Photo Essay: Hwaseong Fortress in South Korea

by Mark Wiens on September 10, 2012 · 3 comments

Hwaseong Fortress, Suwon, South Korea

Hwaseong Fortress, Suwon, South Korea

When I was visiting Seoul, I decided to take a day trip to the city of Suwon to visit the Hwaseong Fortress.

Built in the late 1700′s by King Jeongjo, the fortress is now a UNESCO World Heritage site and attracts a stream of tourists, students, and many local residents as well.

Inside the palace of the Hwaseong Fortress

Inside the palace of the Hwaseong Fortress

The palace itself, located on the ground level within the walls of the fortress, is a beautifully preserved complex.

The neatly laid out design showed all the components of the king’s living quarters.

Top view of the palace

Top view of the palace

Climbing up the hill, I got a nice aerial view of the palace compound.

Hiking the wall

Hiking the wall

Surrounded by thick fortress walls and a few hills on the side, makes Hwaseong an ideal place to get a little exercise.

The climb to the highest point took me about 15 minutes and I was huffing and puffing the entire way.

View of Suwon

View of Suwon

The view of Suwan city from the top of the wall was beautiful, a real contrast between the modern buildings of the city and the ancient stone walls of the fortress.

A pagoda at the top of the fortress walls

A pagoda at the top of the fortress walls

The pagoda at the top offered the perfect place to take seat, enjoy the breeze, and catch my breath from the hike up.

Top lookout post

Top lookout post

With great stone walls, look-out towers, and castle-like gates, some call the Hwaseong Fortress South Korea’s mini version of the Great China Wall.

Hwaseong Fortress

Hwaseong Fortress

Though set up as a tourist attraction (with an entrance fee, nicely maintained, signs explaining the history of everything, etc.), I was delighted that local Suwon residents still use the fortress a gathering area – a place where old men sat and drank tea and played cards and others walked and jogged for exercise.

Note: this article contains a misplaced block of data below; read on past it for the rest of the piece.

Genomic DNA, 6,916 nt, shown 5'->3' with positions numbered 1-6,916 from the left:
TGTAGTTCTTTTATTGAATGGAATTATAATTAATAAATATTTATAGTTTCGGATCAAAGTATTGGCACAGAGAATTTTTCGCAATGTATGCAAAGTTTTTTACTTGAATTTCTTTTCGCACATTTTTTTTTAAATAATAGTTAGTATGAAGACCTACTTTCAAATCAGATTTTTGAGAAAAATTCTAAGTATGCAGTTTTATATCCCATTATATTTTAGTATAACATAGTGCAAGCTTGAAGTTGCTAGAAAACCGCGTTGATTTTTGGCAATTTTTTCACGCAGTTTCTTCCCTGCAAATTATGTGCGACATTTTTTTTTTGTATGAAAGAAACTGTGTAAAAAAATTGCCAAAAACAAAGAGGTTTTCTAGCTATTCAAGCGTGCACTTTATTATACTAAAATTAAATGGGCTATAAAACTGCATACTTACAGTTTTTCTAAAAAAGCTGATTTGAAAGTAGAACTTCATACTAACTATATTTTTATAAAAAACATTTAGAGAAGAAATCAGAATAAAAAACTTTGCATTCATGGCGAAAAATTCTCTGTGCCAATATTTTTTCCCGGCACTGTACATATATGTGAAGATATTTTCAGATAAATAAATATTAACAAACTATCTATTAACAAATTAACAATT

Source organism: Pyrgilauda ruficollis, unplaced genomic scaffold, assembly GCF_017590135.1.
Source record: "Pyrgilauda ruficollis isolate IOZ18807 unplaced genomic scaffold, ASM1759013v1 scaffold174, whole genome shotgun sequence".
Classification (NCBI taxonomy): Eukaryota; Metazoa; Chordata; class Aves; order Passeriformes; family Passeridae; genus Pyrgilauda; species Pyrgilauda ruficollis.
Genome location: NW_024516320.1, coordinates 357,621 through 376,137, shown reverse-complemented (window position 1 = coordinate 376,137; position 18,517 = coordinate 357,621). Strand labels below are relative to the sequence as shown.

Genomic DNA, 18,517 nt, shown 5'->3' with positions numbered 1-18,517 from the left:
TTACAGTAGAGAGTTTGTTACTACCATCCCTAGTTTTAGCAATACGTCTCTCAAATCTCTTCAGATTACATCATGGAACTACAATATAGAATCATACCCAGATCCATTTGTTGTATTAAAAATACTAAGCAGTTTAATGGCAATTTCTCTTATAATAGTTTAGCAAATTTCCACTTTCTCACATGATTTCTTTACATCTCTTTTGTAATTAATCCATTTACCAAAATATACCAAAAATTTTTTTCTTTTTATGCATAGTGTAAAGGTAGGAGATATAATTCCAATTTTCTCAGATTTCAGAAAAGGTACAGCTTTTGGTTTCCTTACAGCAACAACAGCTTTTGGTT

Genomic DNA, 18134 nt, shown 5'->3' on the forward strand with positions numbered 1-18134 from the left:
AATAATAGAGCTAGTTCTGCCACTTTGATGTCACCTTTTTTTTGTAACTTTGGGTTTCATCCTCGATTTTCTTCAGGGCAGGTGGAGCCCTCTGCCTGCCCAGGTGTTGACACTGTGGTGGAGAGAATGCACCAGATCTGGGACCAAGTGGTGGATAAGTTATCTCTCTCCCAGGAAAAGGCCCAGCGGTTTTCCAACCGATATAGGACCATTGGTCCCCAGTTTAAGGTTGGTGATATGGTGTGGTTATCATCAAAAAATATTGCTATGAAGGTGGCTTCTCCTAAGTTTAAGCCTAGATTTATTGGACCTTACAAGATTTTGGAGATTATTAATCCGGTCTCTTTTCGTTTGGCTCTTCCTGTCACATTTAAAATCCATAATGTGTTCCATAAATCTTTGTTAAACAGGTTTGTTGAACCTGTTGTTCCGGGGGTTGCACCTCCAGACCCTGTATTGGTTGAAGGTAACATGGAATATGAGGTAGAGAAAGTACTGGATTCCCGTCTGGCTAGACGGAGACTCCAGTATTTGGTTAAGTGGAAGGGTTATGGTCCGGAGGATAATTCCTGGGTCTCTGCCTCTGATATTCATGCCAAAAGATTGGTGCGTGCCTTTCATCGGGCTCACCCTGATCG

Just like an ancient Chinese village, times and technology are rapidly changing, but hopefully the Hwaseong Fortress will remain a place that’s preserved, yet still utilized by its residents.

One of the main gates

One of the main gates

The Hwaseong Fortress includes four main gates which were formerly heavily guarded.

Now at each of the gates you can walk around, explore, or just sit on a stone bench to relax and enjoy it all.

Canon at Hwaseong Fortress

Canon at Hwaseong Fortress

Just outside the cannons and walls is a bustling modern city of electronics, restaurants and businesses, but inside the fortress is a peaceful escape from the thrills of modern South Korea.

Suwon’s Hwaseong Fortress makes a wonderful day trip!

About the Author:

is the author of 154 posts on Go Backpacking.

Mark was raised in central Africa before migrating back to the US for University. After graduating, he decided to continue traveling the world. On Migrationology, he shares the cultural side of travel from a slow paced local perspective that often revolves around his love for eating all forms of food. Join him on Facebook, follow him on Twitter @migrationology, and add him on Google Plus.

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Categories: Features, Photos, South Korea
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3 Comments

Mike September 16, 2012 at 11:09 pm

The Hwaseong Fortress is a must-see in South Korea. I’d like to visit it because I am a fan of Koreanovelas which most of it are shot in the fortress like Jewel in the Palace. My korean friends always recommend this place. Hope one of these days I’ll visit the UNESCO place.

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Diego September 17, 2012 at 4:03 am

I was here just last week. Though it was a bit rainy, I and my friends did enjoy visiting the Hwaseong Fortress which we used to see on cable channels. We saw that almost all historical arts and crafts still remained until now. Thumbs up!

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John Law May 1, 2013 at 7:01 am

Nice post Mark. I really liked. Actually i just heard compliment about Hwaseong Fortress but never visited. It is really impressive place and as Mike said it is must-see in South Korea. I think it reminds historical heritage of South Korea. I will be grateful if you continue this in future. Thanks for nice sharing.

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